December 7, 2019

Shalom Institute Cleanup, Ceremony Marks One Year Since Woolsey Fire

Participants in the Shalom Institute’s cleanup removed invasive species that have been growing at the site since the Woolsey fire. Photo by Ryan Torok

A year after the Woolsey fire devastated the Shalom Institute, home of Camp JCA Shalom, hundreds of supporters gathered at the burn site near the Malibu-Los Angeles County border on Nov. 10 to participate in a camp cleanup effort. 

“It’s one thing to be writing checks,” Larry Cohen, incoming president of the Shalom Institute told the Journal. “It’s another to be getting your hands dirty.”

While the majority of the debris has been taken away, volunteers, with the help of the environmental nonprofit TreePeople, helped remove invasive plant species that have grown at the site since the fire, including castor bean, wild tobacco and mustard plant.

Teri Applebaum and her 10-year-old son, Josh, helped dig out a fence post where the ropes course used to stand. The Applebaums, who live in Fullerton, attend family camp every year. “This is a really special place for our family,” Applebaum said.

“I want to be part of the community and help restore this day camp,” said Woodland Hills resident Sebastian Djavadi. Despite never having been involved with the Shalom Institute, Djavadi came out with Cohen and Cohen’s son Adam to lend a hand. “Anything I can do to help,” he said. 

The Shalom Institute has needed a lot of help in the past year, especially because it offers year-round programming. This year, it held its summer camp at the Gold Creek Center site in Sylmar, and it has relied on other organizations, including Camp Ramah, to host various day programs.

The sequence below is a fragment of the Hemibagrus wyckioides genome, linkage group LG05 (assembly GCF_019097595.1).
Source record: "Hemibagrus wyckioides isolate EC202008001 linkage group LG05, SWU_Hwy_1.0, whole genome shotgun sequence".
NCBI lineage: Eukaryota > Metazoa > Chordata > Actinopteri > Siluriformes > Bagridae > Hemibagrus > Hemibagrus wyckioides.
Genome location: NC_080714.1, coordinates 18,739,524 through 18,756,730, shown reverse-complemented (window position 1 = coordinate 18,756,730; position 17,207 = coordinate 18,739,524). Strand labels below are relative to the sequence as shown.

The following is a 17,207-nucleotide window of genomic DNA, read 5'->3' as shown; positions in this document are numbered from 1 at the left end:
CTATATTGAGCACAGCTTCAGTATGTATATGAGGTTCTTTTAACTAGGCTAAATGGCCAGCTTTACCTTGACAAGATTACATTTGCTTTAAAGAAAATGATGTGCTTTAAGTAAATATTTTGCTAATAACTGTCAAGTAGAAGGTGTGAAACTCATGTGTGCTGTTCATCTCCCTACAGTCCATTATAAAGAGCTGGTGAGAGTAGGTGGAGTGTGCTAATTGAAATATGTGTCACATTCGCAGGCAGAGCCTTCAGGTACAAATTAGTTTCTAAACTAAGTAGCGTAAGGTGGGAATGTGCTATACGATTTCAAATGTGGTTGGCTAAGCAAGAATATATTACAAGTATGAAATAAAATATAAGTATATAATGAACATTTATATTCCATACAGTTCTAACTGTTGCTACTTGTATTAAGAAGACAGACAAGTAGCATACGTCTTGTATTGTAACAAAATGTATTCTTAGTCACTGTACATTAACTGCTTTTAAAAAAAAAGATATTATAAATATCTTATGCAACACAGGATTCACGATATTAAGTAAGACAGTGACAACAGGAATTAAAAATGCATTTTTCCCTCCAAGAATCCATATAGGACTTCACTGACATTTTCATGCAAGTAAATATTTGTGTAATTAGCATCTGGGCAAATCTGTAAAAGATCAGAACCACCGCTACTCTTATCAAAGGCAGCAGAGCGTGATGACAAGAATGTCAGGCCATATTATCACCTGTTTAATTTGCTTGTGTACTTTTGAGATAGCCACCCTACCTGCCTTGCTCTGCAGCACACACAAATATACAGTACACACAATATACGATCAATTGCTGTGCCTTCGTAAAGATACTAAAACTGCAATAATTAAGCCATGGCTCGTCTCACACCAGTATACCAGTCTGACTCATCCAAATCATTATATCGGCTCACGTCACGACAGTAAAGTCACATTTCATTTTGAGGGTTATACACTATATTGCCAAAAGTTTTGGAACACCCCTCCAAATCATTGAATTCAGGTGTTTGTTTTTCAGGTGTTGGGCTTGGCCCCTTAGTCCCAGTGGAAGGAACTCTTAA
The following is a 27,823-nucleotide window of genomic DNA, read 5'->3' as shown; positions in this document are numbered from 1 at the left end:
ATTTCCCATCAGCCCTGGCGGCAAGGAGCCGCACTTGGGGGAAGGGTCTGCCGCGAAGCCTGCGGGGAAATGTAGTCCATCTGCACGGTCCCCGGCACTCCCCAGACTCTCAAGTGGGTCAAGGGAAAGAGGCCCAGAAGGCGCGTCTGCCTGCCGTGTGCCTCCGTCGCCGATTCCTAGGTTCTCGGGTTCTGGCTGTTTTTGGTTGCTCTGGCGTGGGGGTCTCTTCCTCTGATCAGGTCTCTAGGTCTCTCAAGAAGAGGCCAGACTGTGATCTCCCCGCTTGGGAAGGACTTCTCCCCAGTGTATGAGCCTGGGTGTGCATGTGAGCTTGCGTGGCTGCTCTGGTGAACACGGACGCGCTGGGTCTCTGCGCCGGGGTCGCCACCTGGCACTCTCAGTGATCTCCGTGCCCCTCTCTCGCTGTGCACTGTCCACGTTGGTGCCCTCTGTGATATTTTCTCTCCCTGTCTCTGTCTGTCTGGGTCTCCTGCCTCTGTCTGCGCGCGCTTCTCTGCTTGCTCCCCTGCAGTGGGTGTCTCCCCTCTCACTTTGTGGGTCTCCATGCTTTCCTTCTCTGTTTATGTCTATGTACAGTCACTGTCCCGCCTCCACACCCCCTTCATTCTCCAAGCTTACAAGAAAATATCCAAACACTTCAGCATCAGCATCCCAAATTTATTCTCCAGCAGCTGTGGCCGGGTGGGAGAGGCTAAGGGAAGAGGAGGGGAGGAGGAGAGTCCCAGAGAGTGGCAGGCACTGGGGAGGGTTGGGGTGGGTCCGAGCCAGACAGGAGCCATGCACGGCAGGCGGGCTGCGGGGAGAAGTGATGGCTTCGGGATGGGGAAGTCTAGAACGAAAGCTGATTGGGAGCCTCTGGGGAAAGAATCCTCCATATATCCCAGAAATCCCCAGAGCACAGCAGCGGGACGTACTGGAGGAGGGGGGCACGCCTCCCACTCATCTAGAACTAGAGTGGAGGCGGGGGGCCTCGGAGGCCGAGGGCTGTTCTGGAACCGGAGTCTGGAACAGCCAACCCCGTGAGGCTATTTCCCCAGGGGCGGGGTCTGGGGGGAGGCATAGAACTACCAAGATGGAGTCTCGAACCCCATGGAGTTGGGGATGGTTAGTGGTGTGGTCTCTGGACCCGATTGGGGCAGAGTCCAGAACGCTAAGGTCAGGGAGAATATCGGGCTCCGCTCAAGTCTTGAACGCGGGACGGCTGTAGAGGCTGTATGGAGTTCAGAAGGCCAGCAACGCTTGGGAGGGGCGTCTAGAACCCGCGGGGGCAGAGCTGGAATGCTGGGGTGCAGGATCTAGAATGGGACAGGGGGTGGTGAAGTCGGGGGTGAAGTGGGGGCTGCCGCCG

“It’s all very emotional, but it feels like camp today.” — Barri Worth Girvan

As part of the $23.5 million in the California state budget that was recently allocated toward rebuilding structures lost in the Woolsey fire and the 2017 Tubbs fire, the Shalom Institute is set to receive $6 million. 

Executive Director Rabbi Bill Kaplan hopes the Shalom Institute will return to its home on Mulholland Highway in 2021. The site is located 2 miles from the Pacific Coast Highway, where a large, still-standing “Shalom” sign welcomes people to the property.

Carol Koransky, executive vice president and special counsel at The Jewish Federation of Greater Los Angeles, was among the attendees at the Nov. 10 event. “We have been here before, we will be here after and we will continue to help you grow as a family and a community,” Koransky said during the event’s musical closing ceremony.

Barri Worth Girvan, who first attended Camp JCA Shalom in 1992, enjoyed the music with her toddler daughter and her husband. She said she was pleasantly surprised to see the bleachers she helped build beside the basketball court still standing, though not much else remained. 

She hopes that eventually her daughter will be able to attend the camp once it’s restored. 

“We’re here to help rebuild because I want her to have a future here,” Worth Girvan said. “It’s all very emotional, but it feels like camp today.”